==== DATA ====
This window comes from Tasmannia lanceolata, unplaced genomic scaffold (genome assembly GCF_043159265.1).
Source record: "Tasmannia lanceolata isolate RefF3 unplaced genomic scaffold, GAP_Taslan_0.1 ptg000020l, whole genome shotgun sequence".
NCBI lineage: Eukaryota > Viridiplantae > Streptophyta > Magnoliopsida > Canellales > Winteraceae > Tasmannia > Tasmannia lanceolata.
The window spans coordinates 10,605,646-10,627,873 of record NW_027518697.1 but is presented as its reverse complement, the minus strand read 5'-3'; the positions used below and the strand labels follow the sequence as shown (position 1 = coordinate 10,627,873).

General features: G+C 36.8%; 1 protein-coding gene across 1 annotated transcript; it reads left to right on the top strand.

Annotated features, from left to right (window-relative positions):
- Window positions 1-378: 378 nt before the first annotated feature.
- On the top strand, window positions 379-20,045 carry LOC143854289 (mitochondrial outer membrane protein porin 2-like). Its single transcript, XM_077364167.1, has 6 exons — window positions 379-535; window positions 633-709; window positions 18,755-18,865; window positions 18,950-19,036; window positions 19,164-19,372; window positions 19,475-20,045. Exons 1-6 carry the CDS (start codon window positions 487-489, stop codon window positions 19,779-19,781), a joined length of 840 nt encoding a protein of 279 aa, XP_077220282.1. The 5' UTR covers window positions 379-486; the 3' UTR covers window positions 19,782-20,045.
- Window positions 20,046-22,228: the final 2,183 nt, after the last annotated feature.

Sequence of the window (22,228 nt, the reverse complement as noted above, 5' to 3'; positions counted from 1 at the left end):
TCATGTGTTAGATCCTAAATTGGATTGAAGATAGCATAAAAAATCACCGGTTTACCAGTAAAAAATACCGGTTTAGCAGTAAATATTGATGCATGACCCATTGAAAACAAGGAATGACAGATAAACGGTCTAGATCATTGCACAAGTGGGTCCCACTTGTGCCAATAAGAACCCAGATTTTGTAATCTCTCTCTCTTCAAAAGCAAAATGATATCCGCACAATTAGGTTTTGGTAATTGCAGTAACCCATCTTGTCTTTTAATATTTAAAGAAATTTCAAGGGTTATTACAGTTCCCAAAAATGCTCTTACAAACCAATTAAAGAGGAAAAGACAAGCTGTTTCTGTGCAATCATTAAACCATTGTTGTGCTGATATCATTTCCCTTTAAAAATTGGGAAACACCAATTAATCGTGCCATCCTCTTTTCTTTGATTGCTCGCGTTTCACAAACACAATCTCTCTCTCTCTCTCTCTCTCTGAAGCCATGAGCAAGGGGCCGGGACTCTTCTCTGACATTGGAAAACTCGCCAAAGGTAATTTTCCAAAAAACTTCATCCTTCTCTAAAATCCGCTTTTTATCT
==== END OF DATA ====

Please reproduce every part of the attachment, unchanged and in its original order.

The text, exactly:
This window comes from Tasmannia lanceolata, unplaced genomic scaffold (genome assembly GCF_043159265.1).
Source record: "Tasmannia lanceolata isolate RefF3 unplaced genomic scaffold, GAP_Taslan_0.1 ptg000020l, whole genome shotgun sequence".
NCBI lineage: Eukaryota > Viridiplantae > Streptophyta > Magnoliopsida > Canellales > Winteraceae > Tasmannia > Tasmannia lanceolata.
The window spans coordinates 10,605,646-10,627,873 of record NW_027518697.1 but is presented as its reverse complement, the minus strand read 5'-3'; the positions used below and the strand labels follow the sequence as shown (position 1 = coordinate 10,627,873).

General features: G+C 36.8%; 1 protein-coding gene across 1 annotated transcript; it reads left to right on the top strand.

Annotated features, from left to right (window-relative positions):
- Window positions 1-378: 378 nt before the first annotated feature.
- On the top strand, window positions 379-20,045 carry LOC143854289 (mitochondrial outer membrane protein porin 2-like). Its single transcript, XM_077364167.1, has 6 exons — window positions 379-535; window positions 633-709; window positions 18,755-18,865; window positions 18,950-19,036; window positions 19,164-19,372; window positions 19,475-20,045. Exons 1-6 carry the CDS (start codon window positions 487-489, stop codon window positions 19,779-19,781), a joined length of 840 nt encoding a protein of 279 aa, XP_077220282.1. The 5' UTR covers window positions 379-486; the 3' UTR covers window positions 19,782-20,045.
- Window positions 20,046-22,228: the final 2,183 nt, after the last annotated feature.

Sequence of the window (22,228 nt, the reverse complement as noted above, 5' to 3'; positions counted from 1 at the left end):
TCATGTGTTAGATCCTAAATTGGATTGAAGATAGCATAAAAAATCACCGGTTTACCAGTAAAAAATACCGGTTTAGCAGTAAATATTGATGCATGACCCATTGAAAACAAGGAATGACAGATAAACGGTCTAGATCATTGCACAAGTGGGTCCCACTTGTGCCAATAAGAACCCAGATTTTGTAATCTCTCTCTCTTCAAAAGCAAAATGATATCCGCACAATTAGGTTTTGGTAATTGCAGTAACCCATCTTGTCTTTTAATATTTAAAGAAATTTCAAGGGTTATTACAGTTCCCAAAAATGCTCTTACAAACCAATTAAAGAGGAAAAGACAAGCTGTTTCTGTGCAATCATTAAACCATTGTTGTGCTGATATCATTTCCCTTTAAAAATTGGGAAACACCAATTAATCGTGCCATCCTCTTTTCTTTGATTGCTCGCGTTTCACAAACACAATCTCTCTCTCTCTCTCTCTCTCTGAAGCCATGAGCAAGGGGCCGGGACTCTTCTCTGACATTGGAAAACTCGCCAAAGGTAATTTTCCAAAAAACTTCATCCTTCTCTAAAATCCGCTTTTTATCT